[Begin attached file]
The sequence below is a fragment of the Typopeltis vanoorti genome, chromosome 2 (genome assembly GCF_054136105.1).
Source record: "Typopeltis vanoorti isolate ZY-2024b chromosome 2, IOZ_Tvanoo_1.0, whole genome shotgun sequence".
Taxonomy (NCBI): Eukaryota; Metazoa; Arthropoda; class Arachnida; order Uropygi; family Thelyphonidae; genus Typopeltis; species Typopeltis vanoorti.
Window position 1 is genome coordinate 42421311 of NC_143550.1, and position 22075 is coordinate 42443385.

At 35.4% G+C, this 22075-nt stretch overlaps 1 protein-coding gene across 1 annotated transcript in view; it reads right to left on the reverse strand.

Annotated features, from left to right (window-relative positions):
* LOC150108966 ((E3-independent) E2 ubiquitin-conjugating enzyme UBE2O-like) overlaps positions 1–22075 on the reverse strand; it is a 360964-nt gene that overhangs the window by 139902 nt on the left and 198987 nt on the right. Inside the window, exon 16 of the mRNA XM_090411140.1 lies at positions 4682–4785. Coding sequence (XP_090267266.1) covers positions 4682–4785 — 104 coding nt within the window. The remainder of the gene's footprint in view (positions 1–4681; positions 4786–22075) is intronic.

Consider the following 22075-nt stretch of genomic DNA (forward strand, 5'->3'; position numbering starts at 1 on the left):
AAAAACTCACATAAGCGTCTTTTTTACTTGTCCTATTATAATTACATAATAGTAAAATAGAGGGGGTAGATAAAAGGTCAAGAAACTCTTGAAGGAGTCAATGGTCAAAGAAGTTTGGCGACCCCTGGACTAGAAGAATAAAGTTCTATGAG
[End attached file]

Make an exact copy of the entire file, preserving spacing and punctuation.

The sequence below is a fragment of the Typopeltis vanoorti genome, chromosome 2 (genome assembly GCF_054136105.1).
Source record: "Typopeltis vanoorti isolate ZY-2024b chromosome 2, IOZ_Tvanoo_1.0, whole genome shotgun sequence".
Taxonomy (NCBI): Eukaryota; Metazoa; Arthropoda; class Arachnida; order Uropygi; family Thelyphonidae; genus Typopeltis; species Typopeltis vanoorti.
Window position 1 is genome coordinate 42421311 of NC_143550.1, and position 22075 is coordinate 42443385.

At 35.4% G+C, this 22075-nt stretch overlaps 1 protein-coding gene across 1 annotated transcript in view; it reads right to left on the reverse strand.

Annotated features, from left to right (window-relative positions):
* LOC150108966 ((E3-independent) E2 ubiquitin-conjugating enzyme UBE2O-like) overlaps positions 1–22075 on the reverse strand; it is a 360964-nt gene that overhangs the window by 139902 nt on the left and 198987 nt on the right. Inside the window, exon 16 of the mRNA XM_090411140.1 lies at positions 4682–4785. Coding sequence (XP_090267266.1) covers positions 4682–4785 — 104 coding nt within the window. The remainder of the gene's footprint in view (positions 1–4681; positions 4786–22075) is intronic.

Consider the following 22075-nt stretch of genomic DNA (forward strand, 5'->3'; position numbering starts at 1 on the left):
AAAAACTCACATAAGCGTCTTTTTTACTTGTCCTATTATAATTACATAATAGTAAAATAGAGGGGGTAGATAAAAGGTCAAGAAACTCTTGAAGGAGTCAATGGTCAAAGAAGTTTGGCGACCCCTGGACTAGAAGAATAAAGTTCTATGAG